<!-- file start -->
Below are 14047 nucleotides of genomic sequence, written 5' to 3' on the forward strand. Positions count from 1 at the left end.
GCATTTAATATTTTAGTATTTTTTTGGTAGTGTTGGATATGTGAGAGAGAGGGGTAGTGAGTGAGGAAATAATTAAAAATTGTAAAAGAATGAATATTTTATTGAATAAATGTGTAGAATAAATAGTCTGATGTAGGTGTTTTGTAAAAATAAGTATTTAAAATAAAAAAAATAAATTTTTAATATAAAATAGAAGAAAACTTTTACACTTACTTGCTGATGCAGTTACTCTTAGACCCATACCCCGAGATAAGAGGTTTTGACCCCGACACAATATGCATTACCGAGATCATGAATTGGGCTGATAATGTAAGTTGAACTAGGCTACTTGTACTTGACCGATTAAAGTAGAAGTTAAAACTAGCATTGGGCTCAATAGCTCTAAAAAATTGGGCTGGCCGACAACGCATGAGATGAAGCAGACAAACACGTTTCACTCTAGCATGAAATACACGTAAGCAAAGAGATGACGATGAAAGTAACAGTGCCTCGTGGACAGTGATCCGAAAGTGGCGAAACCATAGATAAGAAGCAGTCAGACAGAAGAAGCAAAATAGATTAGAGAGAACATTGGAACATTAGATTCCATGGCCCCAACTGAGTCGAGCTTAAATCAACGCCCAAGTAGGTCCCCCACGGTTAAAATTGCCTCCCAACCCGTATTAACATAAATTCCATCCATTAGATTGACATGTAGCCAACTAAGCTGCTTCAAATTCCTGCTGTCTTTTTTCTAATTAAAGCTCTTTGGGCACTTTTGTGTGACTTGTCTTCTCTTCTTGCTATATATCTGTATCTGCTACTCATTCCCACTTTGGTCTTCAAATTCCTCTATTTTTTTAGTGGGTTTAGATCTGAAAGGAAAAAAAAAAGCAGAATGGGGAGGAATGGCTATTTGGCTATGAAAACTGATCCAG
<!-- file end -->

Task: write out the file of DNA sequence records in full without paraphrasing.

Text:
Below are 14047 nucleotides of genomic sequence, written 5' to 3' on the forward strand. Positions count from 1 at the left end.
GCATTTAATATTTTAGTATTTTTTTGGTAGTGTTGGATATGTGAGAGAGAGGGGTAGTGAGTGAGGAAATAATTAAAAATTGTAAAAGAATGAATATTTTATTGAATAAATGTGTAGAATAAATAGTCTGATGTAGGTGTTTTGTAAAAATAAGTATTTAAAATAAAAAAAATAAATTTTTAATATAAAATAGAAGAAAACTTTTACACTTACTTGCTGATGCAGTTACTCTTAGACCCATACCCCGAGATAAGAGGTTTTGACCCCGACACAATATGCATTACCGAGATCATGAATTGGGCTGATAATGTAAGTTGAACTAGGCTACTTGTACTTGACCGATTAAAGTAGAAGTTAAAACTAGCATTGGGCTCAATAGCTCTAAAAAATTGGGCTGGCCGACAACGCATGAGATGAAGCAGACAAACACGTTTCACTCTAGCATGAAATACACGTAAGCAAAGAGATGACGATGAAAGTAACAGTGCCTCGTGGACAGTGATCCGAAAGTGGCGAAACCATAGATAAGAAGCAGTCAGACAGAAGAAGCAAAATAGATTAGAGAGAACATTGGAACATTAGATTCCATGGCCCCAACTGAGTCGAGCTTAAATCAACGCCCAAGTAGGTCCCCCACGGTTAAAATTGCCTCCCAACCCGTATTAACATAAATTCCATCCATTAGATTGACATGTAGCCAACTAAGCTGCTTCAAATTCCTGCTGTCTTTTTTCTAATTAAAGCTCTTTGGGCACTTTTGTGTGACTTGTCTTCTCTTCTTGCTATATATCTGTATCTGCTACTCATTCCCACTTTGGTCTTCAAATTCCTCTATTTTTTTAGTGGGTTTAGATCTGAAAGGAAAAAAAAAAGCAGAATGGGGAGGAATGGCTATTTGGCTATGAAAACTGATCCAG